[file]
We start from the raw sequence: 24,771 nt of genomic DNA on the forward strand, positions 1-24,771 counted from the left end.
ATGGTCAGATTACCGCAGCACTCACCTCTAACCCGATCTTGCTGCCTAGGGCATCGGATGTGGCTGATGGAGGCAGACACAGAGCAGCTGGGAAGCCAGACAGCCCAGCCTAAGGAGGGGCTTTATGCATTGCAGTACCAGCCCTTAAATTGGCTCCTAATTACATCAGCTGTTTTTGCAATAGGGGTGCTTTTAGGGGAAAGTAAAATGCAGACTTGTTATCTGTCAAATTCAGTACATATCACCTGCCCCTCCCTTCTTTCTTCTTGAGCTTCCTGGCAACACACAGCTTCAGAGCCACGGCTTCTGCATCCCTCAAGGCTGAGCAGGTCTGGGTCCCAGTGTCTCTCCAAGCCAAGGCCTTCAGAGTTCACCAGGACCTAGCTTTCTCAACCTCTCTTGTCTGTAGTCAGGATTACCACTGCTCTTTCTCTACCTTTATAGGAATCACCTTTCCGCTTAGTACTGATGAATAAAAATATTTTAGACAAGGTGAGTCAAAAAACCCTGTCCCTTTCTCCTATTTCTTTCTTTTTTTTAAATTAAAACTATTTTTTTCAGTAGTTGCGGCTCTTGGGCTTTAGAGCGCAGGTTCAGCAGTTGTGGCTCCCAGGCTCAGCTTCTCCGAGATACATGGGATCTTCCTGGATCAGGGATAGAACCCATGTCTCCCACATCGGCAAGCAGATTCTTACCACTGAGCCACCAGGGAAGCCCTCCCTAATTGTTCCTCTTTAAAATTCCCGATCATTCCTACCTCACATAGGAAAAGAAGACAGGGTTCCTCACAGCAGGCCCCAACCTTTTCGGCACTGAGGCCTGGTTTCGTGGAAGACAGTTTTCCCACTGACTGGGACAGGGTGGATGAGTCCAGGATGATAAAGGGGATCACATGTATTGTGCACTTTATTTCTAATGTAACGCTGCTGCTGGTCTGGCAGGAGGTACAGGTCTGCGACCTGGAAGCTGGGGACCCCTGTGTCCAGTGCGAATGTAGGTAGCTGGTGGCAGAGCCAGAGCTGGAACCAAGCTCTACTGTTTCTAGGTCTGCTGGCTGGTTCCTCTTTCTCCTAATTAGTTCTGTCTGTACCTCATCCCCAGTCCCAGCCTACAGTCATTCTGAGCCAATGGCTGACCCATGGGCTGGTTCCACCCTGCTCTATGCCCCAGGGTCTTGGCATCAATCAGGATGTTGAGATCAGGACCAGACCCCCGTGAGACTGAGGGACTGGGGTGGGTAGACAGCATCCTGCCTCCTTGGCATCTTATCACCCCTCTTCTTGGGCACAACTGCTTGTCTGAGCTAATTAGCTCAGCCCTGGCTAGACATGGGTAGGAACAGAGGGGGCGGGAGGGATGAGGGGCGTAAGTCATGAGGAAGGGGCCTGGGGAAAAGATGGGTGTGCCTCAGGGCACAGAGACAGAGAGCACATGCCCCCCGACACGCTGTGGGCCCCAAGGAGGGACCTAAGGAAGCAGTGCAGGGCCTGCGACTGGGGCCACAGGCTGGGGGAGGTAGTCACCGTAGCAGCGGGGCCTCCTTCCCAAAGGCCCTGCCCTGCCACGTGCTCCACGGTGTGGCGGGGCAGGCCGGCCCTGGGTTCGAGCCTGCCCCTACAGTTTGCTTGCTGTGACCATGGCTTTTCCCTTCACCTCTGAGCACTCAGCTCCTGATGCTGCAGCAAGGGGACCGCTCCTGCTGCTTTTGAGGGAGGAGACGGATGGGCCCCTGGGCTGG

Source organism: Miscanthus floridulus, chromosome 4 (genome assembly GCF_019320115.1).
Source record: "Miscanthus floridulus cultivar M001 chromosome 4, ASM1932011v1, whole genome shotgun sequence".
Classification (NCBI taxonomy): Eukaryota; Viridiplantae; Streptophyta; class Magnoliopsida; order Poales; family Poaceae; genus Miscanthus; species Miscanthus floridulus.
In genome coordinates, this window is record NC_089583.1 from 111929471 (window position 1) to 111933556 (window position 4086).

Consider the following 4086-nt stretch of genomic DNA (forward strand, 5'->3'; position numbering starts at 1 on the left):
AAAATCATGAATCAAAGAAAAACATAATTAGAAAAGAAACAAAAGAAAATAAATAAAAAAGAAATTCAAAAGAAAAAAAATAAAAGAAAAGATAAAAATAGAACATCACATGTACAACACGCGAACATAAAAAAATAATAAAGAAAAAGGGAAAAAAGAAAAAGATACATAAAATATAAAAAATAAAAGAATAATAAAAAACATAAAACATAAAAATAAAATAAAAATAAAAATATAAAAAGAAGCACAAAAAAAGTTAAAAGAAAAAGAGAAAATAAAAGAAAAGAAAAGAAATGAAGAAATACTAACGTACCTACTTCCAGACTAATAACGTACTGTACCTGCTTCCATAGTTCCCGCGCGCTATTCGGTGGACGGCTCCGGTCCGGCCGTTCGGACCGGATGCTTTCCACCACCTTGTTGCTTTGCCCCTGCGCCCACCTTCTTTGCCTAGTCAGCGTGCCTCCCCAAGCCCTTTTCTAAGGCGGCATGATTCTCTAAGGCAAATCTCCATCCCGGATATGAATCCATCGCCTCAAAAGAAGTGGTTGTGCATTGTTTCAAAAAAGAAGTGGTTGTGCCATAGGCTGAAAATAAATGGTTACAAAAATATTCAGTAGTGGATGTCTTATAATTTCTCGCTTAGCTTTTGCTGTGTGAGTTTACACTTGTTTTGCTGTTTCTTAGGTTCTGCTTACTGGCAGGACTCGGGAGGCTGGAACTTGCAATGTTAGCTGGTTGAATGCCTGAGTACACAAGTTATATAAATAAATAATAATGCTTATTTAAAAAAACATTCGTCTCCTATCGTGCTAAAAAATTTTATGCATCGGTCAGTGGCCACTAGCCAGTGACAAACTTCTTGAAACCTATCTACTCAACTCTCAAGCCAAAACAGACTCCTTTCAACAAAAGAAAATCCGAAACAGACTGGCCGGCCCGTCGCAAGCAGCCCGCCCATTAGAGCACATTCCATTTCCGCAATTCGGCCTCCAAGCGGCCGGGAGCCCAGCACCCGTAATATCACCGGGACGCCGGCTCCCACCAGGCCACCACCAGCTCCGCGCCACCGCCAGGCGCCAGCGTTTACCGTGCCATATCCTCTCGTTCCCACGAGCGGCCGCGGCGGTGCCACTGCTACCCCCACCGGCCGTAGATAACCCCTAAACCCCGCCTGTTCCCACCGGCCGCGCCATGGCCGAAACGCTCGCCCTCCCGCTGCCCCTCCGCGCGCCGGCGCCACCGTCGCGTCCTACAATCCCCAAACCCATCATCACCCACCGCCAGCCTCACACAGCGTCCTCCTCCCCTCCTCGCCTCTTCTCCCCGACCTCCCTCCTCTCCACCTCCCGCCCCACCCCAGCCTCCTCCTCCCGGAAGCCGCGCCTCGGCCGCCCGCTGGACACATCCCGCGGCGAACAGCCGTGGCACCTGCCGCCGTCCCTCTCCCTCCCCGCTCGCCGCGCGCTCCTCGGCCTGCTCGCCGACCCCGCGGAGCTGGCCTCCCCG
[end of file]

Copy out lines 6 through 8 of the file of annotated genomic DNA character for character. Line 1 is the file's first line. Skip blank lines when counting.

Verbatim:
In genome coordinates, this window is record NC_089583.1 from 111929471 (window position 1) to 111933556 (window position 4086).

Consider the following 4086-nt stretch of genomic DNA (forward strand, 5'->3'; position numbering starts at 1 on the left):
AAAATCATGAATCAAAGAAAAACATAATTAGAAAAGAAACAAAAGAAAATAAATAAAAAAGAAATTCAAAAGAAAAAAAATAAAAGAAAAGATAAAAATAGAACATCACATGTACAACACGCGAACATAAAAAAATAATAAAGAAAAAGGGAAAAAAGAAAAAGATACATAAAATATAAAAAATAAAAGAATAATAAAAAACATAAAACATAAAAATAAAATAAAAATAAAAATATAAAAAGAAGCACAAAAAAAGTTAAAAGAAAAAGAGAAAATAAAAGAAAAGAAAAGAAATGAAGAAATACTAACGTACCTACTTCCAGACTAATAACGTACTGTACCTGCTTCCATAGTTCCCGCGCGCTATTCGGTGGACGGCTCCGGTCCGGCCGTTCGGACCGGATGCTTTCCACCACCTTGTTGCTTTGCCCCTGCGCCCACCTTCTTTGCCTAGTCAGCGTGCCTCCCCAAGCCCTTTTCTAAGGCGGCATGATTCTCTAAGGCAAATCTCCATCCCGGATATGAATCCATCGCCTCAAAAGAAGTGGTTGTGCATTGTTTCAAAAAAGAAGTGGTTGTGCCATAGGCTGAAAATAAATGGTTACAAAAATATTCAGTAGTGGATGTCTTATAATTTCTCGCTTAGCTTTTGCTGTGTGAGTTTACACTTGTTTTGCTGTTTCTTAGGTTCTGCTTACTGGCAGGACTCGGGAGGCTGGAACTTGCAATGTTAGCTGGTTGAATGCCTGAGTACACAAGTTATATAAATAAATAATAATGCTTATTTAAAAAAACATTCGTCTCCTATCGTGCTAAAAAATTTTATGCATCGGTCAGTGGCCACTAGCCAGTGACAAACTTCTTGAAACCTATCTACTCAACTCTCAAGCCAAAACAGACTCCTTTCAACAAAAGAAAATCCGAAACAGACTGGCCGGCCCGTCGCAAGCAGCCCGCCCATTAGAGCACATTCCATTTCCGCAATTCGGCCTCCAAGCGGCCGGGAGCCCAGCACCCGTAATATCACCGGGACGCCGGCTCCCACCAGGCCACCACCAGCTCCGCGCCACCGCCAGGCGCCAGCGTTTACCGTGCCATATCCTCTCGTTCCCACGAGCGGCCGCGGCGGTGCCACTGCTACCCCCACCGGCCGTAGATAACCCCTAAACCCCGCCTGTTCCCACCGGCCGCGCCATGGCCGAAACGCTCGCCCTCCCGCTGCCCCTCCGCGCGCCGGCGCCACCGTCGCGTCCTACAATCCCCAAACCCATCATCACCCACCGCCAGCCTCACACAGCGTCCTCCTCCCCTCCTCGCCTCTTCTCCCCGACCTCCCTCCTCTCCACCTCCCGCCCCACCCCAGCCTCCTCCTCCCGGAAGCCGCGCCTCGGCCGCCCGCTGGACACATCCCGCGGCGAACAGCCGTGGCACCTGCCGCCGTCCCTCTCCCTCCCCGCTCGCCGCGCGCTCCTCGGCCTGCTCGCCGACCCCGCGGAGCTGGCCTCCCCG